Types of Roofs- Flat Roofs Washington DC Maggio Roofing

Types of Roofs- Flat Roofs Washington DC Maggio Roofing

Flat and low slope roofs are among the most popular styles of roofing in Washington DC, and are gaining popularity in Maryland, and Northern Virginia. Due to space constraints and cost of construction, a flat roof is a good choice for both residential and commercial use in the city. But the design, installation, and repair of a flat roof requires special expertise and skills.

With more than 30 years of successful experience, Maggio Roofing has become the experts in flat roofs in DC, MD, and VA. Our team of professional roofers knows the best methods for the installation, repair and maintenance of flat and low slope roofs, so that we are able to provide our commercial and residential customers with quality products and outstanding service.

Free Estimate on Repair & Installation of Flat Roofs in MD, DC or VA

Call us at (800) 766-3495 or fill out our contact form today for a no obligation quote on having a new flat roof installed or for flat roof repair, or read below for more information about flat roofing.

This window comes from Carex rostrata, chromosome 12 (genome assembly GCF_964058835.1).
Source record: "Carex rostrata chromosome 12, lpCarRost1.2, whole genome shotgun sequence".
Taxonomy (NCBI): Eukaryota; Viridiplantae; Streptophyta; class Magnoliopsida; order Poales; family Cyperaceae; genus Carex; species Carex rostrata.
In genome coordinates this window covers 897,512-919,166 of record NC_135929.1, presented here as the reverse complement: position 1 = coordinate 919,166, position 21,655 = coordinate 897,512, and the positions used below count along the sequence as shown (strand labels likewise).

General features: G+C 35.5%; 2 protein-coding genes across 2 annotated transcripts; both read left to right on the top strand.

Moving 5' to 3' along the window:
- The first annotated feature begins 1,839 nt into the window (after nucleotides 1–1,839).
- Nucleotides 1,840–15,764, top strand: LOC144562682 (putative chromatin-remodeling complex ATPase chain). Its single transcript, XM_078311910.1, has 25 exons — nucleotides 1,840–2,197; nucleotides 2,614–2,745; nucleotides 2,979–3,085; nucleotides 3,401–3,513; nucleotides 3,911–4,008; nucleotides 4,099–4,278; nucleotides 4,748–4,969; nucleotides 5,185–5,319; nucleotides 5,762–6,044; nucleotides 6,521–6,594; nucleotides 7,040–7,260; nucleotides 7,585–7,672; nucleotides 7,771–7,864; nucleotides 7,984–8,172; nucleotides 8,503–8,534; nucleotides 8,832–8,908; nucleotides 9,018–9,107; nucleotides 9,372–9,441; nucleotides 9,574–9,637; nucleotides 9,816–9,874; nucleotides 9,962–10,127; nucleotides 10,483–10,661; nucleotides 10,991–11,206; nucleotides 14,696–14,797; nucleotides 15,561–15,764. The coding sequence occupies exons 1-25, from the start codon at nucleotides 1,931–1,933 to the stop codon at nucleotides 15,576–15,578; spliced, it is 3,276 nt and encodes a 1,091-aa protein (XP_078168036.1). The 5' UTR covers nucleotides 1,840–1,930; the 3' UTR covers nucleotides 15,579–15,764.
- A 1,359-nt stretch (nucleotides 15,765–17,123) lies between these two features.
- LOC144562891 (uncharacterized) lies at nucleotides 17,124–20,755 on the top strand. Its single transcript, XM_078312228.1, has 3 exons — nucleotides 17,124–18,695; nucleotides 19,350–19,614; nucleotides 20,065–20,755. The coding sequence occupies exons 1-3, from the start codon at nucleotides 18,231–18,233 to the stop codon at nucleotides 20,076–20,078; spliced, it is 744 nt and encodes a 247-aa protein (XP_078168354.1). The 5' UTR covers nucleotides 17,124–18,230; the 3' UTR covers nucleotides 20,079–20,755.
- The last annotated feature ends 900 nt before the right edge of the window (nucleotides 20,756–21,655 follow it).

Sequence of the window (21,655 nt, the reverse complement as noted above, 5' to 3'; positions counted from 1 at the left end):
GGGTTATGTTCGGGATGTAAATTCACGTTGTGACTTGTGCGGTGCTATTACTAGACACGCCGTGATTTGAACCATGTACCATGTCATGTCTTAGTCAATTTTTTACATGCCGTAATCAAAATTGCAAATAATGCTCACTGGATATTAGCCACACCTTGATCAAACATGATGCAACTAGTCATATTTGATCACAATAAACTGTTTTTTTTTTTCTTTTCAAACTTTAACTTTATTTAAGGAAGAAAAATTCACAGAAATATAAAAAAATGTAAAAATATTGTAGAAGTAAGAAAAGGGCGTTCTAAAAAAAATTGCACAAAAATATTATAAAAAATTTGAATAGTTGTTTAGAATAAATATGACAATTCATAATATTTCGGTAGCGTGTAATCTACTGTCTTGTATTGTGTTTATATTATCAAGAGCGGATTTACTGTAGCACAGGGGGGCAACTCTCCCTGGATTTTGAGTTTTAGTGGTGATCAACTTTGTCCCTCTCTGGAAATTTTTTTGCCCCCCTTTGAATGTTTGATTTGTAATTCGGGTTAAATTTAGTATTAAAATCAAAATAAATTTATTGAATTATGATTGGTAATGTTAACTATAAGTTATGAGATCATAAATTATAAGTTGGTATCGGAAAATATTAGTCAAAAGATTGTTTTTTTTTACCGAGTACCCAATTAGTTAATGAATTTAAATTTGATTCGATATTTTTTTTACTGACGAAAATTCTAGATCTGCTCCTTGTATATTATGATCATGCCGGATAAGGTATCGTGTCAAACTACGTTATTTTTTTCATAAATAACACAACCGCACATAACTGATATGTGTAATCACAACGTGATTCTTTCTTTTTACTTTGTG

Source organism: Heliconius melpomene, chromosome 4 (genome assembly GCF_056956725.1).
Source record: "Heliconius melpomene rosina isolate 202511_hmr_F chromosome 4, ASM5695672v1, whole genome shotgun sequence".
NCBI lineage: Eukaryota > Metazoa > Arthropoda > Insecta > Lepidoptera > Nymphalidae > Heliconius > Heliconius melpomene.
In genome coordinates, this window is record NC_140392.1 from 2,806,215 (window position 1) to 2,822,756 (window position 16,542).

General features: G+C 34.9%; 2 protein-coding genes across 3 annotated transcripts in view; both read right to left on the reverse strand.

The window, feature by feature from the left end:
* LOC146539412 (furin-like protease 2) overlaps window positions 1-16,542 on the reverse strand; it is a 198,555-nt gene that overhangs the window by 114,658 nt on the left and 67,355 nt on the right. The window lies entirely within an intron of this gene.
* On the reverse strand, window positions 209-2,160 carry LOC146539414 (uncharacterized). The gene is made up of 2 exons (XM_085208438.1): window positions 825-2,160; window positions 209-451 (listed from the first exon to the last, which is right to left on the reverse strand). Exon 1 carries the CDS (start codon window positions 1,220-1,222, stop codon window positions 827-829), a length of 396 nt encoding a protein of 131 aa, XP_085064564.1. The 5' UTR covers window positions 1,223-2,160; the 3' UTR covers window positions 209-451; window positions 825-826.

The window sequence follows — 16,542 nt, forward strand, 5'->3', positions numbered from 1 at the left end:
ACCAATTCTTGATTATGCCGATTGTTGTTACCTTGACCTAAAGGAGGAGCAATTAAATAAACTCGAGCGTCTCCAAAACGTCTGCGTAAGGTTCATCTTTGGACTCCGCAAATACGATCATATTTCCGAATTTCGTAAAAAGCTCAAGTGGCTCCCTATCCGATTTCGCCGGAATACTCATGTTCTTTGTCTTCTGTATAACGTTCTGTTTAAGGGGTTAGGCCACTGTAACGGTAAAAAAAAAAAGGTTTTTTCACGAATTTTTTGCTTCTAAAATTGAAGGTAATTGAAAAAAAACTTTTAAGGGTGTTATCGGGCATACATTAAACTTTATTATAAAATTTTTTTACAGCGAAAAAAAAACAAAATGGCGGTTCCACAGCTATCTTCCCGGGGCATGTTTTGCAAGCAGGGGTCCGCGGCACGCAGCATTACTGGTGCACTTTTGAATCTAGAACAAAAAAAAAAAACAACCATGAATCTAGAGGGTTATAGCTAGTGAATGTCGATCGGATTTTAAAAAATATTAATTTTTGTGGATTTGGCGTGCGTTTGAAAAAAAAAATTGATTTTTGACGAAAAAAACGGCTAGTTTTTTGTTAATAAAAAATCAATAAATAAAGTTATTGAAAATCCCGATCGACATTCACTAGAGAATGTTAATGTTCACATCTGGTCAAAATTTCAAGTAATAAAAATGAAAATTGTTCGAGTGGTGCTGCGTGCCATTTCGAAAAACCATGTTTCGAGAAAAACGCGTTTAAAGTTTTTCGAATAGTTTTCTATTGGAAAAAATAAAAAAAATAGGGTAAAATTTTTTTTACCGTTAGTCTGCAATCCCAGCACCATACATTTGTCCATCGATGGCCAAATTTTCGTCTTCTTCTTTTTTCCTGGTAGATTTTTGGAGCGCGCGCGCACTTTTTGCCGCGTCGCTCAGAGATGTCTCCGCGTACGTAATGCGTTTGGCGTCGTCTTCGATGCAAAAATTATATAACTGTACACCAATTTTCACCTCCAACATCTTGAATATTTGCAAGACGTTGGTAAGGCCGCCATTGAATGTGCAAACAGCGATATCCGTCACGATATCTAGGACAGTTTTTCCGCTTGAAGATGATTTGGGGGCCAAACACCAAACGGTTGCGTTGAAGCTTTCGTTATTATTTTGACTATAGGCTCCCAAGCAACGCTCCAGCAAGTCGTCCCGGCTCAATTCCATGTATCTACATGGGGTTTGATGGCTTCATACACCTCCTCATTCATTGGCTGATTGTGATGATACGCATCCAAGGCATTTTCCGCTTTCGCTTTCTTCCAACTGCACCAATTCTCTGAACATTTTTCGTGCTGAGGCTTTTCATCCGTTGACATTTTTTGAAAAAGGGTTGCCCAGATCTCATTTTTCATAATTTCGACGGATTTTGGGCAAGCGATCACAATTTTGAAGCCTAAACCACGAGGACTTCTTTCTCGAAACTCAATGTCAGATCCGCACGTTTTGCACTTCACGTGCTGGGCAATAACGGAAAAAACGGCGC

Everything You Ever Wanted to Know About Flat Roofs

Flat roofs are not necessarily flat. Most have a slight slope to allow water to runoff toward the edges where it can be drained away. However, compared to the steeply pitched roofs evident on some homes, it is easy to see why they are called “flat” roofs.

If a roof is perfectly flat, a mistake has been made in its installation, or it has “settled” over the years. With no slope or pitch at all, water can pool on a roof and cause all sorts of problems, including leaks, seepage, and even collapse due to excess weight.